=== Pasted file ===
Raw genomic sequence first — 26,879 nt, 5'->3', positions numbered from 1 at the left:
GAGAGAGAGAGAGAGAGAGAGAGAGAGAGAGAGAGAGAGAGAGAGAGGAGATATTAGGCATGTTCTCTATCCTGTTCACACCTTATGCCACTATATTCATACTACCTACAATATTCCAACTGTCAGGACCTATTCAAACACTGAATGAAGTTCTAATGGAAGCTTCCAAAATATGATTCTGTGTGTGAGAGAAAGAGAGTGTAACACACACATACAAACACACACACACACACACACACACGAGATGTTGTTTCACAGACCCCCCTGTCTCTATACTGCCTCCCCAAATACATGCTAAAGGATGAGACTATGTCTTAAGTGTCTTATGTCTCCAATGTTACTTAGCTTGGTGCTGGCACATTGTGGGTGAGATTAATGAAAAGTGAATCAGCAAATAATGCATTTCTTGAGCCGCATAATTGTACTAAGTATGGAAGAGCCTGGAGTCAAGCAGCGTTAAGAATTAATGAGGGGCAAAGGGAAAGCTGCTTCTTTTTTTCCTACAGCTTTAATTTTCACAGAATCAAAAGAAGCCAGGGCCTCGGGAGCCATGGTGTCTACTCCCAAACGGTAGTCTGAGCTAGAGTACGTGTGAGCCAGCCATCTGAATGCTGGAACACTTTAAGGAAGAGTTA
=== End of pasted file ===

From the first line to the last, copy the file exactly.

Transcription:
Raw genomic sequence first — 26,879 nt, 5'->3', positions numbered from 1 at the left:
GAGAGAGAGAGAGAGAGAGAGAGAGAGAGAGAGAGAGAGAGAGAGAGGAGATATTAGGCATGTTCTCTATCCTGTTCACACCTTATGCCACTATATTCATACTACCTACAATATTCCAACTGTCAGGACCTATTCAAACACTGAATGAAGTTCTAATGGAAGCTTCCAAAATATGATTCTGTGTGTGAGAGAAAGAGAGTGTAACACACACATACAAACACACACACACACACACACACACGAGATGTTGTTTCACAGACCCCCCTGTCTCTATACTGCCTCCCCAAATACATGCTAAAGGATGAGACTATGTCTTAAGTGTCTTATGTCTCCAATGTTACTTAGCTTGGTGCTGGCACATTGTGGGTGAGATTAATGAAAAGTGAATCAGCAAATAATGCATTTCTTGAGCCGCATAATTGTACTAAGTATGGAAGAGCCTGGAGTCAAGCAGCGTTAAGAATTAATGAGGGGCAAAGGGAAAGCTGCTTCTTTTTTTCCTACAGCTTTAATTTTCACAGAATCAAAAGAAGCCAGGGCCTCGGGAGCCATGGTGTCTACTCCCAAACGGTAGTCTGAGCTAGAGTACGTGTGAGCCAGCCATCTGAATGCTGGAACACTTTAAGGAAGAGTTA